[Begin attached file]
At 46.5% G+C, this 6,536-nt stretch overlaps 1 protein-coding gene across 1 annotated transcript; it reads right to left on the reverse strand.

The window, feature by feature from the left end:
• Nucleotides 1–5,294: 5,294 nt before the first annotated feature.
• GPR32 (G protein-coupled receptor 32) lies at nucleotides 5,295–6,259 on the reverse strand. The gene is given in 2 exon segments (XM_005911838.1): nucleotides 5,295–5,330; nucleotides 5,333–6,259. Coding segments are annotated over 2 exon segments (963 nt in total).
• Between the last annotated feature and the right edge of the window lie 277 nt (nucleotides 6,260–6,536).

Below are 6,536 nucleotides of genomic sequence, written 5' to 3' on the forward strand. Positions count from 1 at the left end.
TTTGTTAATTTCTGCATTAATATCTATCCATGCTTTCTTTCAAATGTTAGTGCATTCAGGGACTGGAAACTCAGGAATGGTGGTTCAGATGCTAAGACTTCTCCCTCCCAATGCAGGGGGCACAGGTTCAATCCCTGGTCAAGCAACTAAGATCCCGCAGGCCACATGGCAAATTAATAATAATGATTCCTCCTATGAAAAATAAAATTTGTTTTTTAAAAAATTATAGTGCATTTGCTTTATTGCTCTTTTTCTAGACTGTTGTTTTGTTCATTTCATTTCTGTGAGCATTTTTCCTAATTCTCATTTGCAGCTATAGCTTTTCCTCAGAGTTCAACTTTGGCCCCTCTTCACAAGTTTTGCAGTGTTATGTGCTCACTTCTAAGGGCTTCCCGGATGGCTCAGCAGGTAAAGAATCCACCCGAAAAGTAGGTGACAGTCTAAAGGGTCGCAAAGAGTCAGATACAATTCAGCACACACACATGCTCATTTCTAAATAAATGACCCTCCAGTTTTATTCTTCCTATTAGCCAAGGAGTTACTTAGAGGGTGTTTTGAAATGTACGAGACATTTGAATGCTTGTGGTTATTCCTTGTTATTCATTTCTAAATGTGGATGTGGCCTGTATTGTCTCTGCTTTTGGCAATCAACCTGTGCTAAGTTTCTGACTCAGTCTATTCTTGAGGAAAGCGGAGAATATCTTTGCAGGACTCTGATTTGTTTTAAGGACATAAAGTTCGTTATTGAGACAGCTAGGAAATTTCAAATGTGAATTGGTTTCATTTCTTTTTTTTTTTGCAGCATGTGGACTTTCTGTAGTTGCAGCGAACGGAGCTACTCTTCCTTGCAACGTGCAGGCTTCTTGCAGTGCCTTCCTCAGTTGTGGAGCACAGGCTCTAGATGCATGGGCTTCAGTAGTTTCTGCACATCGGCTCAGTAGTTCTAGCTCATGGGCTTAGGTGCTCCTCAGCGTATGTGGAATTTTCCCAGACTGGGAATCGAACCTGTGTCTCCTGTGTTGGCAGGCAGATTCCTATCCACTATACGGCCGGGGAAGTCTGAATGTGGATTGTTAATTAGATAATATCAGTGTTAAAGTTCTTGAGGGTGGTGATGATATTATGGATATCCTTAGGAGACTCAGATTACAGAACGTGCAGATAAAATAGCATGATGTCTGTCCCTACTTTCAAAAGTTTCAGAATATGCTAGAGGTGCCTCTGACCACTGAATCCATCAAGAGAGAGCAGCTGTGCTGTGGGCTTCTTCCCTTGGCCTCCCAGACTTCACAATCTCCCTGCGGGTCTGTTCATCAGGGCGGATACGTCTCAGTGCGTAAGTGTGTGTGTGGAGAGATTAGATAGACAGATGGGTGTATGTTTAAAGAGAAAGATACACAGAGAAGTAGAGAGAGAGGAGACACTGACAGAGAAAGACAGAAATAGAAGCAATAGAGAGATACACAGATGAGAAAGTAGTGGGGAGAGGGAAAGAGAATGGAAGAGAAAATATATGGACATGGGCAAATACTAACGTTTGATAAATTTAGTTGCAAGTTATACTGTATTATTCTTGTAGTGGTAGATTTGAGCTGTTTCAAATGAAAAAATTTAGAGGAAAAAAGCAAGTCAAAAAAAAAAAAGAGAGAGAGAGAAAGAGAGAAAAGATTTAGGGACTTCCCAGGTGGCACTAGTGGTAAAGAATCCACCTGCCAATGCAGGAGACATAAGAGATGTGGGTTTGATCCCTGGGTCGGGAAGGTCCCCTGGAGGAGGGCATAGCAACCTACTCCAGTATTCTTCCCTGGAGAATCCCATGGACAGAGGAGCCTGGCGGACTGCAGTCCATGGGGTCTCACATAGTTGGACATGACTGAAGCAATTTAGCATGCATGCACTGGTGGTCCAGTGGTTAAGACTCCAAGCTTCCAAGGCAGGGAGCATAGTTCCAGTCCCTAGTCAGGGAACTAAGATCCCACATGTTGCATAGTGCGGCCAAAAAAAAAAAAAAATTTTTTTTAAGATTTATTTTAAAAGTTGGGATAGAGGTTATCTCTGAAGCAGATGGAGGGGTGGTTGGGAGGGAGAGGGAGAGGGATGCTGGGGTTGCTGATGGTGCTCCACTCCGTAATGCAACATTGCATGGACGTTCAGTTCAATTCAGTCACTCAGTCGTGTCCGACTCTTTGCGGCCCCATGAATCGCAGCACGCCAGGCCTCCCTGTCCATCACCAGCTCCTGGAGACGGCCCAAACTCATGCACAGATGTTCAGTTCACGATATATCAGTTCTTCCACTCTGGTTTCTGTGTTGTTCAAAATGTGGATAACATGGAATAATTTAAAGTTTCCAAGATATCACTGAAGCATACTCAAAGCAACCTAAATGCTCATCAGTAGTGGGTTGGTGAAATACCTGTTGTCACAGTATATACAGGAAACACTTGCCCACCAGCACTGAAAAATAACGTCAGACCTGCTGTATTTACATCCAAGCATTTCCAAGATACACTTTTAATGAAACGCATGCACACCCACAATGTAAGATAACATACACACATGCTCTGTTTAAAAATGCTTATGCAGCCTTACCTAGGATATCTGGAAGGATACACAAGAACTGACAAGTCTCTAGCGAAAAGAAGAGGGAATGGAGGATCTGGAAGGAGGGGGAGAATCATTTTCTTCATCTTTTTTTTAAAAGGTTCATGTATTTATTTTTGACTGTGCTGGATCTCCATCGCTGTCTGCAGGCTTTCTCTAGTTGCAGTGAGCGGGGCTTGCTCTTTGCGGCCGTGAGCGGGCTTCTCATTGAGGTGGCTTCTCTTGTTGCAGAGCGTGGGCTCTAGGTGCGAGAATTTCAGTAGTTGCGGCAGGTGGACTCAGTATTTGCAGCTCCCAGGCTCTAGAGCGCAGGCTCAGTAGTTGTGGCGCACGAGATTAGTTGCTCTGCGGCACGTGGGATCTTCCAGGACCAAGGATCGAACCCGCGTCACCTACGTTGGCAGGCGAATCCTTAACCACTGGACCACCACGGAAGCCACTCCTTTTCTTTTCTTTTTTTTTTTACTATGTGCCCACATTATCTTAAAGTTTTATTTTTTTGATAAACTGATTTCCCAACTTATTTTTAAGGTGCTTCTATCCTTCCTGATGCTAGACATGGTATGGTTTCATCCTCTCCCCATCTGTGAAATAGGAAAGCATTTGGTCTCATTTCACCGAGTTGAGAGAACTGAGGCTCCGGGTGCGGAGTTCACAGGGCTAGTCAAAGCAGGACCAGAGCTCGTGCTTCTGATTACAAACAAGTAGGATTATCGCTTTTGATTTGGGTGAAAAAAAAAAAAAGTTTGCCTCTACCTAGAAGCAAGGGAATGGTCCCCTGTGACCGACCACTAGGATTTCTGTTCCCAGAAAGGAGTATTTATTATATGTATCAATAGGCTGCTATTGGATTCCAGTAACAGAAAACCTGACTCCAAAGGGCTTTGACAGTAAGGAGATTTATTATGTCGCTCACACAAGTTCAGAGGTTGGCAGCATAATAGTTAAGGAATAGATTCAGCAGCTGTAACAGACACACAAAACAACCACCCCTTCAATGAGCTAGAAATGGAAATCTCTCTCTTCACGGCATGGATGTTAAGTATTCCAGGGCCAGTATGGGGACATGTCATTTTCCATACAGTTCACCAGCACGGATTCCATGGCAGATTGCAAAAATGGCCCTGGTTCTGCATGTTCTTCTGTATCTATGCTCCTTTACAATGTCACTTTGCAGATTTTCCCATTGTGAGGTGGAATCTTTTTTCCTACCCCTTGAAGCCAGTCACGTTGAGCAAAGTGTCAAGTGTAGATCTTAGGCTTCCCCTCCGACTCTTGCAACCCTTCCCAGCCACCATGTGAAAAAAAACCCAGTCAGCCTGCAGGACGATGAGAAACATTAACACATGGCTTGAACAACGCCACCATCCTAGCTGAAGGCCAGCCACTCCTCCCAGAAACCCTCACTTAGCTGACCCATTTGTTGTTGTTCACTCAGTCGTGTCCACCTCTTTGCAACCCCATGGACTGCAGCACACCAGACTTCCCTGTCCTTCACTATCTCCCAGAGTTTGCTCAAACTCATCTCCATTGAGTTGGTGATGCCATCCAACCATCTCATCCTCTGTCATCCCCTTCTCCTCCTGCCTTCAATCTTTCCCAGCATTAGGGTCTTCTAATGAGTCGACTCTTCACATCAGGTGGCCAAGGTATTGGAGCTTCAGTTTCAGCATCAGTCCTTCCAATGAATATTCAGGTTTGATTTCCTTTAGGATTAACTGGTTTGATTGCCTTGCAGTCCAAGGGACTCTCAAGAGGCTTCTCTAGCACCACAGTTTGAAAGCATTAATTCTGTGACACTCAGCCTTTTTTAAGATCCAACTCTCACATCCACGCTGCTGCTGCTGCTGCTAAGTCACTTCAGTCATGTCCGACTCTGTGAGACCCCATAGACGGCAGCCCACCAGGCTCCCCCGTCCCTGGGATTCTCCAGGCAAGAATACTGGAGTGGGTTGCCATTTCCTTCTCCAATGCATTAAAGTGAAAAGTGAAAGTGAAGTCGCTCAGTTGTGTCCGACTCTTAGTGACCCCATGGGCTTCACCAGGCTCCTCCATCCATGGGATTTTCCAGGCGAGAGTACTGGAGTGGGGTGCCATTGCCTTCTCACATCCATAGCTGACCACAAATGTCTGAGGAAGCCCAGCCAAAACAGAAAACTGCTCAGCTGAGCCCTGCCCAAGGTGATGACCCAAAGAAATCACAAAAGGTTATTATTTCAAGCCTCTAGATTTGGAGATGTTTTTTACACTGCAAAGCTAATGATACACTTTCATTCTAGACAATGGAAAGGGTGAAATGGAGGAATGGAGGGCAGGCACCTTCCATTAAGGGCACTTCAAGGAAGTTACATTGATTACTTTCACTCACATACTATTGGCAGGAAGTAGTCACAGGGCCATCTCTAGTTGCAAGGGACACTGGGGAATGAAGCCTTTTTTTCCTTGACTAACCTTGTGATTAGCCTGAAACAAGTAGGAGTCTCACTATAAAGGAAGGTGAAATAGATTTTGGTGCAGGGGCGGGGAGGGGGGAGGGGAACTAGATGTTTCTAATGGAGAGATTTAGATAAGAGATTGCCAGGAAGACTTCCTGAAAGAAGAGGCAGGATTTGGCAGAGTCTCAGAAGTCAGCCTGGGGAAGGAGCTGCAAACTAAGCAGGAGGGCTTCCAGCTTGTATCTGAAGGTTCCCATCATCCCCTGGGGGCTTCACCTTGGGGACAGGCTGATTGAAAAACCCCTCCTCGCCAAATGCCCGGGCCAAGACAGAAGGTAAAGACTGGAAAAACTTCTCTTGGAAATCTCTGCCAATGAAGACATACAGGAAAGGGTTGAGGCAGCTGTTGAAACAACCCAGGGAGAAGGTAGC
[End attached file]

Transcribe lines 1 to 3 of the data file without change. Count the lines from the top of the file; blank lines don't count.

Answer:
At 46.5% G+C, this 6,536-nt stretch overlaps 1 protein-coding gene across 1 annotated transcript; it reads right to left on the reverse strand.

The window, feature by feature from the left end:
• Nucleotides 1–5,294: 5,294 nt before the first annotated feature.